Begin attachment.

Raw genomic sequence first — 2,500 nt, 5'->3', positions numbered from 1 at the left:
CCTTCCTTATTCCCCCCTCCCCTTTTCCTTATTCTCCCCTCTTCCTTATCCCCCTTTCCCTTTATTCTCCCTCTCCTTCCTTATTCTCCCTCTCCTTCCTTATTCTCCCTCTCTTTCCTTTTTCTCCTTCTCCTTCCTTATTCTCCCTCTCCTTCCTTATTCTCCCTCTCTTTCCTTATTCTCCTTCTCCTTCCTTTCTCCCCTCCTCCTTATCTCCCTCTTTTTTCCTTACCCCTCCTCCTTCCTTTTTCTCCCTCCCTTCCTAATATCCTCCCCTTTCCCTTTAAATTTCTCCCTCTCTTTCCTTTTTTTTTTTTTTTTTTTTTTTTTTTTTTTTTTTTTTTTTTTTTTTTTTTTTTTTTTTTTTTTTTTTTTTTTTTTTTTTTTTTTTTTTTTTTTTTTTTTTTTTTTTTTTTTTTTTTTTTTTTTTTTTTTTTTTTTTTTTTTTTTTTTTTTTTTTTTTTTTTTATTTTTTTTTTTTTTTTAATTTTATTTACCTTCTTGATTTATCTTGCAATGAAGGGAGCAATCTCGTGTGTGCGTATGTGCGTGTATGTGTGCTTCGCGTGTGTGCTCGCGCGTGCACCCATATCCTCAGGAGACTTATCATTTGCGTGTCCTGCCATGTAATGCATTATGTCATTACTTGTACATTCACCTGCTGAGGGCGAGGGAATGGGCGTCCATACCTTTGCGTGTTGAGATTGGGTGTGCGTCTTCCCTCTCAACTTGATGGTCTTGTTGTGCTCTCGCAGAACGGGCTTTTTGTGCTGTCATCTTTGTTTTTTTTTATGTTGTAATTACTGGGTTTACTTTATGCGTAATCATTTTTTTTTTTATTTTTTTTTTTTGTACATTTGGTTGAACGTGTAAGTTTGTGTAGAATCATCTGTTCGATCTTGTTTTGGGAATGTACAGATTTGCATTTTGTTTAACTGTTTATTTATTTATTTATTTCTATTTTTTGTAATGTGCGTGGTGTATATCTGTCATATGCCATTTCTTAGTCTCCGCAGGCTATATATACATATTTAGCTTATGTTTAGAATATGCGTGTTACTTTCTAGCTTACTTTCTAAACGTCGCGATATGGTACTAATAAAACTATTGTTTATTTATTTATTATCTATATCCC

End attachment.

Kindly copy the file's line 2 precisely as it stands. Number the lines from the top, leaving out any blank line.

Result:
CCTTCCTTATTCCCCCCTCCCCTTTTCCTTATTCTCCCCTCTTCCTTATCCCCCTTTCCCTTTATTCTCCCTCTCCTTCCTTATTCTCCCTCTCCTTCCTTATTCTCCCTCTCTTTCCTTTTTCTCCTTCTCCTTCCTTATTCTCCCTCTCCTTCCTTATTCTCCCTCTCTTTCCTTATTCTCCTTCTCCTTCCTTTCTCCCCTCCTCCTTATCTCCCTCTTTTTTCCTTACCCCTCCTCCTTCCTTTTTCTCCCTCCCTTCCTAATATCCTCCCCTTTCCCTTTAAATTTCTCCCTCTCTTTCCTTTTTTTTTTTTTTTTTTTTTTTTTTTTTTTTTTTTTTTTTTTTTTTTTTTTTTTTTTTTTTTTTTTTTTTTTTTTTTTTTTTTTTTTTTTTTTTTTTTTTTTTTTTTTTTTTTTTTTTTTTTTTTTTTTTTTTTTTTTTTTTTTTTTTTTTTTTTTTTTTTTATTTTTTTTTTTTTTTTAATTTTATTTACCTTCTTGATTTATCTTGCAATGAAGGGAGCAATCTCGTGTGTGCGTATGTGCGTGTATGTGTGCTTCGCGTGTGTGCTCGCGCGTGCACCCATATCCTCAGGAGACTTATCATTTGCGTGTCCTGCCATGTAATGCATTATGTCATTACTTGTACATTCACCTGCTGAGGGCGAGGGAATGGGCGTCCATACCTTTGCGTGTTGAGATTGGGTGTGCGTCTTCCCTCTCAACTTGATGGTCTTGTTGTGCTCTCGCAGAACGGGCTTTTTGTGCTGTCATCTTTGTTTTTTTTTATGTTGTAATTACTGGGTTTACTTTATGCGTAATCATTTTTTTTTTTATTTTTTTTTTTTGTACATTTGGTTGAACGTGTAAGTTTGTGTAGAATCATCTGTTCGATCTTGTTTTGGGAATGTACAGATTTGCATTTTGTTTAACTGTTTATTTATTTATTTATTTCTATTTTTTGTAATGTGCGTGGTGTATATCTGTCATATGCCATTTCTTAGTCTCCGCAGGCTATATATACATATTTAGCTTATGTTTAGAATATGCGTGTTACTTTCTAGCTTACTTTCTAAACGTCGCGATATGGTACTAATAAAACTATTGTTTATTTATTTATTATCTATATCCC